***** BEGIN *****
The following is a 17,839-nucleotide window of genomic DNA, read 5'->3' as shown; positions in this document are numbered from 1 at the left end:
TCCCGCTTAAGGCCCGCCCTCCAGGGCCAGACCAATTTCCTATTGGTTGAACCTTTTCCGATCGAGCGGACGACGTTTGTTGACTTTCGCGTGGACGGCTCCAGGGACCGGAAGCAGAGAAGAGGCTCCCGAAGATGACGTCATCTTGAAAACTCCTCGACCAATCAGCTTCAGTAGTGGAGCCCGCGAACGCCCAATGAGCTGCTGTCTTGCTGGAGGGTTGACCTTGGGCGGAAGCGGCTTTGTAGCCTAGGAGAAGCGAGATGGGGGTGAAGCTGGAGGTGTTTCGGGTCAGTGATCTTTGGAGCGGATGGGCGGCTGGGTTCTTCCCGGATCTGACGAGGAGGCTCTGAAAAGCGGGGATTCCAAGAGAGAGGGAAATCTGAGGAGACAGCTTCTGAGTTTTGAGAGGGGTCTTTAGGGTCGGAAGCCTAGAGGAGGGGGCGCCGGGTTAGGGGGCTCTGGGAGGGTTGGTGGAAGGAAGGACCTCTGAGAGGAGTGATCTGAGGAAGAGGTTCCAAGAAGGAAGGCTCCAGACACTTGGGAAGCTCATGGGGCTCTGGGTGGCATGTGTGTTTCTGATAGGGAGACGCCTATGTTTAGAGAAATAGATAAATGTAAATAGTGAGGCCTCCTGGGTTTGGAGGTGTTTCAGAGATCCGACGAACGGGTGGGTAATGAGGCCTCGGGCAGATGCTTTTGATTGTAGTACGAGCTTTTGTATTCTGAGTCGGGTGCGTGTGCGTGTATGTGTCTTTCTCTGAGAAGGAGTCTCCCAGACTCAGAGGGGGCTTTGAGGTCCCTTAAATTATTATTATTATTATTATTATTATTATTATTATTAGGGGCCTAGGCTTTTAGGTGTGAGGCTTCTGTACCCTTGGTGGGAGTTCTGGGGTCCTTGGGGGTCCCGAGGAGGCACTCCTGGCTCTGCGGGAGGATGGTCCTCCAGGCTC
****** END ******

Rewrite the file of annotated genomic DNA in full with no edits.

The following is a 17,839-nucleotide window of genomic DNA, read 5'->3' as shown; positions in this document are numbered from 1 at the left end:
TCCCGCTTAAGGCCCGCCCTCCAGGGCCAGACCAATTTCCTATTGGTTGAACCTTTTCCGATCGAGCGGACGACGTTTGTTGACTTTCGCGTGGACGGCTCCAGGGACCGGAAGCAGAGAAGAGGCTCCCGAAGATGACGTCATCTTGAAAACTCCTCGACCAATCAGCTTCAGTAGTGGAGCCCGCGAACGCCCAATGAGCTGCTGTCTTGCTGGAGGGTTGACCTTGGGCGGAAGCGGCTTTGTAGCCTAGGAGAAGCGAGATGGGGGTGAAGCTGGAGGTGTTTCGGGTCAGTGATCTTTGGAGCGGATGGGCGGCTGGGTTCTTCCCGGATCTGACGAGGAGGCTCTGAAAAGCGGGGATTCCAAGAGAGAGGGAAATCTGAGGAGACAGCTTCTGAGTTTTGAGAGGGGTCTTTAGGGTCGGAAGCCTAGAGGAGGGGGCGCCGGGTTAGGGGGCTCTGGGAGGGTTGGTGGAAGGAAGGACCTCTGAGAGGAGTGATCTGAGGAAGAGGTTCCAAGAAGGAAGGCTCCAGACACTTGGGAAGCTCATGGGGCTCTGGGTGGCATGTGTGTTTCTGATAGGGAGACGCCTATGTTTAGAGAAATAGATAAATGTAAATAGTGAGGCCTCCTGGGTTTGGAGGTGTTTCAGAGATCCGACGAACGGGTGGGTAATGAGGCCTCGGGCAGATGCTTTTGATTGTAGTACGAGCTTTTGTATTCTGAGTCGGGTGCGTGTGCGTGTATGTGTCTTTCTCTGAGAAGGAGTCTCCCAGACTCAGAGGGGGCTTTGAGGTCCCTTAAATTATTATTATTATTATTATTATTATTATTATTATTAGGGGCCTAGGCTTTTAGGTGTGAGGCTTCTGTACCCTTGGTGGGAGTTCTGGGGTCCTTGGGGGTCCCGAGGAGGCACTCCTGGCTCTGCGGGAGGATGGTCCTCCAGGCTC